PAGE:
"As we change the levels of hydrogen and deuterium in our samples, we can pinpoint different features within membranes," added ORNL instrument scientist John Ankner. "By compiling all these measurements, we can then create one structural model, like putting together pieces of a jigsaw puzzle."
Building a molecular picture
The researchers performed their experiments with a membrane model that closely mirrors the shape and composition of cell membranes within human lungs, where respiratory viral infections primarily take place. The samples were prepared by Mary Odom, scientific associate at SNS. Using LIQREF, the team first characterized the membrane's original structure. They then measured how the membrane's properties change when exposed to either melatonin or azithromycin - commonly available products that are currently being investigated by medical experts as possible treatments for mitigating COVID-19 symptoms.
Melatonin is a natural hormone produced by the brain and plays a role in regulating sleep cycles. Synthetically made melatonin supplements are primarily used for jet lag and sleep disorders but have also been used for alleviating symptoms of various infections. Azithromycin is an antibiotic prescribed to treat a wide range of infections, such as bronchitis and pneumonia.
Ashkar is leading additional characterization experiments at Virginia Tech to further examine how these products affect membrane organization. The initial results suggest that membranes pack more closely together when introduced to melatonin or azithromycin. This change could potentially make membrane intrusions more challenging for viral spike proteins.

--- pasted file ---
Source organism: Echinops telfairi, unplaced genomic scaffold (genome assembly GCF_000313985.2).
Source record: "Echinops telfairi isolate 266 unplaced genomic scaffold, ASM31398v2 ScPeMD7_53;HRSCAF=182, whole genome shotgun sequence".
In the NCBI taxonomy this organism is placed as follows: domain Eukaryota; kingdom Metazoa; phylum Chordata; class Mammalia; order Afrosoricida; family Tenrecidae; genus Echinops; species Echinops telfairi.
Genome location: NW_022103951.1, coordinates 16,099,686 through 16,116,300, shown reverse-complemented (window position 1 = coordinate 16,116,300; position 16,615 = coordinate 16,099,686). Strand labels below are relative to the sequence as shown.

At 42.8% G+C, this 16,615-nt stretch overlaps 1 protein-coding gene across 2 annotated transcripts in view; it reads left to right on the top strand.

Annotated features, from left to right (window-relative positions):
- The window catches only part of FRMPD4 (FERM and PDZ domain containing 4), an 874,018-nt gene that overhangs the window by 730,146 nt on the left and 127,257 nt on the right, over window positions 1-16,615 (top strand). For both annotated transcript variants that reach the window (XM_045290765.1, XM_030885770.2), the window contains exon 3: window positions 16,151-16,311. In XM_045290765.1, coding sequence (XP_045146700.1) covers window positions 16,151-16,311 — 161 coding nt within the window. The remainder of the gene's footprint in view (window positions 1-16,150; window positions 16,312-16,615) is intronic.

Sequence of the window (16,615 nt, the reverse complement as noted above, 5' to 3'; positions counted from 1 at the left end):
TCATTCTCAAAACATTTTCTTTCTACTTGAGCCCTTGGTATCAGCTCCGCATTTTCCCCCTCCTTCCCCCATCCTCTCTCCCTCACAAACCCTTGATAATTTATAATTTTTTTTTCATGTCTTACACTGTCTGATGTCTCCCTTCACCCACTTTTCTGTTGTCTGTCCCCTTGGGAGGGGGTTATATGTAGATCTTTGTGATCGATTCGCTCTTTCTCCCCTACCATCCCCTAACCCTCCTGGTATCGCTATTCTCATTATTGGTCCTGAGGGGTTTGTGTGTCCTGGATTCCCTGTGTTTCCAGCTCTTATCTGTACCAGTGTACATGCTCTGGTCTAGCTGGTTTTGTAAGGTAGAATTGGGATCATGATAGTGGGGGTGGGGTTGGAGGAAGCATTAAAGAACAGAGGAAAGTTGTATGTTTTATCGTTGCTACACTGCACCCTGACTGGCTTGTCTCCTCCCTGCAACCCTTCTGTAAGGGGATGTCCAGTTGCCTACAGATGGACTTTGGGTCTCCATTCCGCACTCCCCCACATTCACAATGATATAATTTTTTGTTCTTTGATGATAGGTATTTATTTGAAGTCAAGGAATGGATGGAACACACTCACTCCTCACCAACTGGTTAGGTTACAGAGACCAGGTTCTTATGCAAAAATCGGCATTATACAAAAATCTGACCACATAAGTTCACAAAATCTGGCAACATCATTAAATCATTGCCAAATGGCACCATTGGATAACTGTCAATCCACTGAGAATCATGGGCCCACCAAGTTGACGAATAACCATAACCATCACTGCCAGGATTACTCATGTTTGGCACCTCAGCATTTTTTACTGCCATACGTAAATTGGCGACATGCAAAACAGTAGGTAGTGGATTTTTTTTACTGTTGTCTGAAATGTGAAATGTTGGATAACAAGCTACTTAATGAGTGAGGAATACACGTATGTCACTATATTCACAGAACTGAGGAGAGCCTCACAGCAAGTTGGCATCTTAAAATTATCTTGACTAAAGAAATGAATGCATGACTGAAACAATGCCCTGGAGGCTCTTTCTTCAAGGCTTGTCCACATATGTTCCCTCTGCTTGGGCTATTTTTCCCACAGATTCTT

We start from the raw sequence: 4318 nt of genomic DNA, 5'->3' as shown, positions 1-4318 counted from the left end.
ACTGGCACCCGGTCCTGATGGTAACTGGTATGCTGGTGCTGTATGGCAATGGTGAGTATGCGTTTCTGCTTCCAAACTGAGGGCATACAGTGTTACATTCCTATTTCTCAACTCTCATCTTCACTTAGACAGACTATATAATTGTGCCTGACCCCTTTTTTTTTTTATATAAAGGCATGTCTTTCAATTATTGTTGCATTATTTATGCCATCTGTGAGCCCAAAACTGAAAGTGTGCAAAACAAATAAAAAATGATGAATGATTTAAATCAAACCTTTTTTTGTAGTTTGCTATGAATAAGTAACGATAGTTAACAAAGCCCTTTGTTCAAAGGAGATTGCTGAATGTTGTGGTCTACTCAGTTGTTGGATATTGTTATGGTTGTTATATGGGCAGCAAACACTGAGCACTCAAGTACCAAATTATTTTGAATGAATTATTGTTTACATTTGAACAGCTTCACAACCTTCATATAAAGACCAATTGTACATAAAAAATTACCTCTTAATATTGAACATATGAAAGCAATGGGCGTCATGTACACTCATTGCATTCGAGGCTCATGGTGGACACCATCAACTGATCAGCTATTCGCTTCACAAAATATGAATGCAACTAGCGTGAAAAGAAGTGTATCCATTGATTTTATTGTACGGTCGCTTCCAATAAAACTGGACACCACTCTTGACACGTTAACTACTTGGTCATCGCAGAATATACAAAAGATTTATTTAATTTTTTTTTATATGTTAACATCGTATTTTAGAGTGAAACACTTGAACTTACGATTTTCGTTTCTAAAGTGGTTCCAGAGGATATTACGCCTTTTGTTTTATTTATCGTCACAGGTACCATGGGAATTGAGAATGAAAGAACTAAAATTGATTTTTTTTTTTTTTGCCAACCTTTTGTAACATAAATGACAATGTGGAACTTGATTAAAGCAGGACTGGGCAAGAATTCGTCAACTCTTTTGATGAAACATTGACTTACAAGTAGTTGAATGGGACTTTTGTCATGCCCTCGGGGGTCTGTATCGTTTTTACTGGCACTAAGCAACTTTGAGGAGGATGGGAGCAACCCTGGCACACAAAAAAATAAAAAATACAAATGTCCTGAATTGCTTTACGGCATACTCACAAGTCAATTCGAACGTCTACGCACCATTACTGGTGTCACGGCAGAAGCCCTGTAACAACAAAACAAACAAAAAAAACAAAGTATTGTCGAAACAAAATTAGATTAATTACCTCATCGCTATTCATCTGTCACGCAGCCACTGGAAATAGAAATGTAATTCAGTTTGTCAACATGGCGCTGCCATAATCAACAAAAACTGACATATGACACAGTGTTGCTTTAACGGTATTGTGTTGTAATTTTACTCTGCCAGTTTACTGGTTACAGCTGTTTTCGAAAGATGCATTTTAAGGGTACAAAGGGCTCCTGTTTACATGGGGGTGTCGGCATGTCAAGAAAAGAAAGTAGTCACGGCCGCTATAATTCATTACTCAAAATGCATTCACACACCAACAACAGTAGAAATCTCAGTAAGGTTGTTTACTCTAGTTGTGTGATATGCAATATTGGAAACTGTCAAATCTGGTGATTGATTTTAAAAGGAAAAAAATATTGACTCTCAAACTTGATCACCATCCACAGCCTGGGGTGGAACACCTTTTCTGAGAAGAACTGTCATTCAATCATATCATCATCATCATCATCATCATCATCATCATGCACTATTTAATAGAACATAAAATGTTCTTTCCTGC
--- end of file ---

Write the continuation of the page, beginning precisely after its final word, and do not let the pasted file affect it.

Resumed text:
The team will incorporate viral spike proteins into the membrane samples and analyze various factors of the protein-membrane complex. These include how the spike protein binds to the membrane, the protein's insertion mechanism, and the membrane's response to the protein, such as changes to its compression or stiffness. The team will then examine whether these interactions are disrupted in the presence of the therapeutic candidates.
Neutron scattering efforts have been implemented primarily by Ankner and Phan. Additionally, Jacob Kinnun, an ORNL postdoctoral research associate, conducted complementary experiments to explore how the two compounds affect the molecular packing and binding dynamics of membrane samples.
Pat Collier, a staff researcher at ORNL's Center for Nanophase Materials Sciences, studied membranes formed by lipid-coated water droplets to gain further information on membrane properties.
Going forward, the researchers envision these methods could be used to establish a platform that rapidly and systemically screens various treatments for their potential to help mitigate both the current pandemic and other viral respiratory threats that may arise in the future.